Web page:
ETS Confidential & Proprietary Writing Quality Reports: 12 Pitfalls to Consider (cont.) Pitfall #10 - The clinical summary should recap the high points, rule out alternative explanations, and summarize how the findings support any “substantial limitation” to a major life activity. Pitfall #11 - Support for the requested accommodations must be tied to specific test results. Pitfall #12 - Support for extended testing time should be specifically addressed by the evaluator.
ETS Confidential & Proprietary Accommodation Trends in High Stakes Testing Accommodation requests for licensure and high stakes exams are receiving greater scrutiny Co-morbid diagnoses mean accommodation decisions are more complex More documentation is being received from foreign countries More requests by test takers to use the latest technology with the test SOPs become part of documentation “Relative performance deficits” aren’t cutting it for accommodations
ETS Confidential & Proprietary Determining Accommodations Section 504 requires “individualized determination” of accommodations requested Blanket policies for any one disability group should be avoided Past history of an accommodation may be relevant in making an accommodation decision Testing agencies and disability service providers do not have to change their standards; or provide accommodations that are an undue hardship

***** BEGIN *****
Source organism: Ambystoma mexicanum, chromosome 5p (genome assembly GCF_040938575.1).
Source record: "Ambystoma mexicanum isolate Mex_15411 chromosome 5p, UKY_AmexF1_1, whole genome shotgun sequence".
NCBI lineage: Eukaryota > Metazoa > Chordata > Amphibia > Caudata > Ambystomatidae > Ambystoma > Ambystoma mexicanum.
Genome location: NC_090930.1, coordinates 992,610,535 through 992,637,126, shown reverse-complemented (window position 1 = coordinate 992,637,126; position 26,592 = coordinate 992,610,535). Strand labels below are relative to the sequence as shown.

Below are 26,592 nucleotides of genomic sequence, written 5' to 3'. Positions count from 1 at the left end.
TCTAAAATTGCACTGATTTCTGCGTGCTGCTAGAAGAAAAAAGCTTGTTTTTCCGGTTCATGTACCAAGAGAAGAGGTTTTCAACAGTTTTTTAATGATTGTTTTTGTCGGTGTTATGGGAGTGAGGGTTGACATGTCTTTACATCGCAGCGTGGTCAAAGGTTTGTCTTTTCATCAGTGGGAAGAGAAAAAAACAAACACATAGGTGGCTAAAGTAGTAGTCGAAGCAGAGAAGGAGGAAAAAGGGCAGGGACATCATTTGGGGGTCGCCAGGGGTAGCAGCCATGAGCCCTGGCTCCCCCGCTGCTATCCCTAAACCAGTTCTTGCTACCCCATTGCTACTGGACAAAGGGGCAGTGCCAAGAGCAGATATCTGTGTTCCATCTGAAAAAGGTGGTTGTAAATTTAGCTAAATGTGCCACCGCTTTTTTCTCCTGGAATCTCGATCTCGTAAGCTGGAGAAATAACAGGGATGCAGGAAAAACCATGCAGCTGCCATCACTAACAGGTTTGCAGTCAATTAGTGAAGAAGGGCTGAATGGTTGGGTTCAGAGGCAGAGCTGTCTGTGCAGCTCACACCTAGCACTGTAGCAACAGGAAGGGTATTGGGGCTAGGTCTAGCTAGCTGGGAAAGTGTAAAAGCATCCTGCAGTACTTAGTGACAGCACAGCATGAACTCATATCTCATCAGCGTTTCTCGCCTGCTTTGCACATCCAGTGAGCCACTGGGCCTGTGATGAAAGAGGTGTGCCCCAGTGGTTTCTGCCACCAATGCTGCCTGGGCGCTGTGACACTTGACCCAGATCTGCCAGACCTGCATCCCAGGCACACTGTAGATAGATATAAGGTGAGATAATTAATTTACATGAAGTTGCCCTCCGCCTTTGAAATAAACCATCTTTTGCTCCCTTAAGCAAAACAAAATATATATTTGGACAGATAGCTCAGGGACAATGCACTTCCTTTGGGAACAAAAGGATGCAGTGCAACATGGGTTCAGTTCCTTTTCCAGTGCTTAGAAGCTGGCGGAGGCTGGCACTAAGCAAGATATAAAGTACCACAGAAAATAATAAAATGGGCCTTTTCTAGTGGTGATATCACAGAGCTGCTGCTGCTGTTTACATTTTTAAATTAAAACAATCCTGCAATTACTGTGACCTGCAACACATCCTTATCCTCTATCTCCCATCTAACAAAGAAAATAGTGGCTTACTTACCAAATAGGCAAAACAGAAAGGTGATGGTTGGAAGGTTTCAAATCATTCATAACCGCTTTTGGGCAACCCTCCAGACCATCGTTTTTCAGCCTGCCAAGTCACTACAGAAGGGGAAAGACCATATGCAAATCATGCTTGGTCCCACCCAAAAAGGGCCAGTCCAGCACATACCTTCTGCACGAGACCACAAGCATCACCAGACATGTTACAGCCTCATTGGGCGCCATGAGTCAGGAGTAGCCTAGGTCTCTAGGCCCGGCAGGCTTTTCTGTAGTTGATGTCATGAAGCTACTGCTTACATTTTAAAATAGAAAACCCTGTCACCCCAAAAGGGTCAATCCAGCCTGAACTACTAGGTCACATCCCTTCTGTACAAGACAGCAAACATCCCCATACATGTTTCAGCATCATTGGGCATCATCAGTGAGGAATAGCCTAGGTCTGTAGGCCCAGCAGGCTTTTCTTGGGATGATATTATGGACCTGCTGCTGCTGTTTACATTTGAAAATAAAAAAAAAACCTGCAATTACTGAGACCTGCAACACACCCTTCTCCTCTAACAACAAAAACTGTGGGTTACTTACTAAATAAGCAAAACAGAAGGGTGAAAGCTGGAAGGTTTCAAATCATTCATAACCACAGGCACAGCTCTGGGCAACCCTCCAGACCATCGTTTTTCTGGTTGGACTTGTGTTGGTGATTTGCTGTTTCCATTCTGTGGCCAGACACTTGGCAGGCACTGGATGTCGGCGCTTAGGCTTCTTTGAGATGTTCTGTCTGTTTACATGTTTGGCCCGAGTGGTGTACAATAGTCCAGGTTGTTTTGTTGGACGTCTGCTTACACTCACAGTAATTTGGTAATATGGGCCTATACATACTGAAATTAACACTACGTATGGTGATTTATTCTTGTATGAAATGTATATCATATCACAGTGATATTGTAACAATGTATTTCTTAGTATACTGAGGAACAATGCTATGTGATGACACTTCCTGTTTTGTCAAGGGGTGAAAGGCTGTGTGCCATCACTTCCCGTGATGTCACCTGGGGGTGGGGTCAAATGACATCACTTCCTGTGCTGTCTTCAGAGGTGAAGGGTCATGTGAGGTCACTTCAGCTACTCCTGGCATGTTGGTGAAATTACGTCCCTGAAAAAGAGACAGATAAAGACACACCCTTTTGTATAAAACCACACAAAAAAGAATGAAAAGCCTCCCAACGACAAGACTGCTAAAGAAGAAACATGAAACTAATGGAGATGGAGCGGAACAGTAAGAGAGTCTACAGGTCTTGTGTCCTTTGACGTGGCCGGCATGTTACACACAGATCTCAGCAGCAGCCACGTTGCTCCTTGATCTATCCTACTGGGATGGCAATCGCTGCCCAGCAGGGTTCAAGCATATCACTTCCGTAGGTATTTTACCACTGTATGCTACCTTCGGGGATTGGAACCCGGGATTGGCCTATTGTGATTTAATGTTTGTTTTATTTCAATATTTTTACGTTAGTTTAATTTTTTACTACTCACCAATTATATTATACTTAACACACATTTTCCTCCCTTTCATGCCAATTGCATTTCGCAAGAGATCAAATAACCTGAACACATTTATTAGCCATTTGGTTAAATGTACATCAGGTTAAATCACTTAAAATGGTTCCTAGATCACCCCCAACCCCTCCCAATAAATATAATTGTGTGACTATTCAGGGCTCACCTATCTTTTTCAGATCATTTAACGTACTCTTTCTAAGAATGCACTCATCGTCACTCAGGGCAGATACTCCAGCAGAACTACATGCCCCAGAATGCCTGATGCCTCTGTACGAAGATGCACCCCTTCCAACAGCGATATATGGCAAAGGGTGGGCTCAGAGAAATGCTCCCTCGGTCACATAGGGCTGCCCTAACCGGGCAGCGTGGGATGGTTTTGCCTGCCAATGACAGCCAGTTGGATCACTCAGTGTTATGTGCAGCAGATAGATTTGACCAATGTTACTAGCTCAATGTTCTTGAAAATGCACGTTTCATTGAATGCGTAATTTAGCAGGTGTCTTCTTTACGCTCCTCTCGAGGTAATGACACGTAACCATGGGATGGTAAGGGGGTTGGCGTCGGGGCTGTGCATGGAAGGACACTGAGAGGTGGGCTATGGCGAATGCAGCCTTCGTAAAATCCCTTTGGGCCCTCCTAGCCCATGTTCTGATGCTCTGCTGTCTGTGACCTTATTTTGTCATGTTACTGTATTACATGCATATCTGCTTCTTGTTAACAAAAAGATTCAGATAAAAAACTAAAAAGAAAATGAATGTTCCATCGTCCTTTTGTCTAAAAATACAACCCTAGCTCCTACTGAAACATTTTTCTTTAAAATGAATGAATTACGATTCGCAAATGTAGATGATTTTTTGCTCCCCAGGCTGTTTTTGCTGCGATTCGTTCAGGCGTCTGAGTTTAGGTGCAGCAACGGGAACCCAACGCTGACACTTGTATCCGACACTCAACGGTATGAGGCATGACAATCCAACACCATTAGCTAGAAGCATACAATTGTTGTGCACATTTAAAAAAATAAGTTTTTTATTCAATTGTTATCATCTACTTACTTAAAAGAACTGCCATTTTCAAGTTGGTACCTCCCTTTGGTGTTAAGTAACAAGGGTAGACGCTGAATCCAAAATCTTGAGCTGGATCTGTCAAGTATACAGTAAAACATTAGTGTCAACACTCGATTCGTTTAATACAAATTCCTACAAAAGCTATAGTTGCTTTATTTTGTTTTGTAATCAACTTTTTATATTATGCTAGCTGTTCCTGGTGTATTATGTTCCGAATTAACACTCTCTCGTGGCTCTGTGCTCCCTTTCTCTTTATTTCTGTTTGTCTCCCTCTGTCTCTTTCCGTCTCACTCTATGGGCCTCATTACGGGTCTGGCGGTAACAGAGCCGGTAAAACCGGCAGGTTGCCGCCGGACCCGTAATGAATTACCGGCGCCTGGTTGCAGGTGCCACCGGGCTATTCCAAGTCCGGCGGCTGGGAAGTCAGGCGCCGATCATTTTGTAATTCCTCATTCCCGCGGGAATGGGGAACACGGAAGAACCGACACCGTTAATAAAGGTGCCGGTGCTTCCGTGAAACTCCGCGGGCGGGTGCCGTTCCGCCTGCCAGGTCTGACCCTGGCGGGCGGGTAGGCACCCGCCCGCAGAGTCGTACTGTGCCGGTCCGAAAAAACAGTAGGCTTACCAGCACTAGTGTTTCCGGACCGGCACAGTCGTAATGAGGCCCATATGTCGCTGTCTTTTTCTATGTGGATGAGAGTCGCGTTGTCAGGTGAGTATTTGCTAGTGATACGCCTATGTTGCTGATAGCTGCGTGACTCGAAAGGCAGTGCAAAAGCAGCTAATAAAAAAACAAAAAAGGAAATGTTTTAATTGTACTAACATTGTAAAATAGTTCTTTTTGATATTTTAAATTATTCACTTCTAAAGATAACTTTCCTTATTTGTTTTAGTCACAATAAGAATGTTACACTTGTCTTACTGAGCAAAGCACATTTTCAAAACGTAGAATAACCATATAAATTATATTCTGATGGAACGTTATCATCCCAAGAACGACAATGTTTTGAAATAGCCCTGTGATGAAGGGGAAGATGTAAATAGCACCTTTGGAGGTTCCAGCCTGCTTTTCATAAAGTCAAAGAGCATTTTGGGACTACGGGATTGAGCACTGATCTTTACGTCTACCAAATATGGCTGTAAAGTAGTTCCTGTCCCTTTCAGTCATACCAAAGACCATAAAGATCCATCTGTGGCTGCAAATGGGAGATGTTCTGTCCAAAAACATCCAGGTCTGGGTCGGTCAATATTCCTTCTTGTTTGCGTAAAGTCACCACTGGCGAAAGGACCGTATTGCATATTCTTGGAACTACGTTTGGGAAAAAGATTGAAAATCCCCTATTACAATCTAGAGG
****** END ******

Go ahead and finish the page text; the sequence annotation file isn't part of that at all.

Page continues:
ETS Confidential & Proprietary Reasonable Accommodations Additional time (1.5 or double time, typically) Additional rest breaks Larger font size, larger monitor; non-glare screen Large print answer sheet Audio tapes, or a reader
ETS Confidential & Proprietary Reasonable Accommodations (cont.) Scribe or keyboard entry aide Quiet room with “a few others” or a separate room Basic 4-function calculator ETS Spell-checker Other accommodations/courtesies considered –Colored overlays –Additional scratch paper –Multi-day testing
ETS Confidential & Proprietary Sources of Accommodation Conflicts 1.Accommodation requests are too sweeping and include student’s learning preferences 2.Accommodations may be presented as a menu of options for students to try out and may not be supported by data 3.Evaluators often recommend multiple accommodations (i.e., a laundry list) for a specific functional limitation
ETS Confidential & Proprietary Sources of Accommodation Conflicts (cont.) 4.Evaluators typically do not distinguish between study skills, remedial strategies, counseling, and ADA accommodations 5.Accommodation requests are couched in disability jargon and may not be warranted 6.Students often request accommodations they have used in the classroom for test- taking situations
ETS Confidential & Proprietary New ETS policy on LD and LD/ADHD Documentation Shelf Life A complete diagnostic reevaluation is no longer necessary for basic accommodations (time and one half and/or additional rest breaks) if ALL of the following apply: Test taker has a longstanding learning disability, or learning disability with ADHD (LD/ADHD); and Test taker has provided ETS with a signed Certification of Eligibility (COE) that attests that the documentation is written in accordance with the ETS Documentation Criteria using adult measures (e.g., WAIS-III, Woodcock-Johnson III, etc.); and Test taker has a history of receiving accommodations on campus or on the job. Source: www.ets.org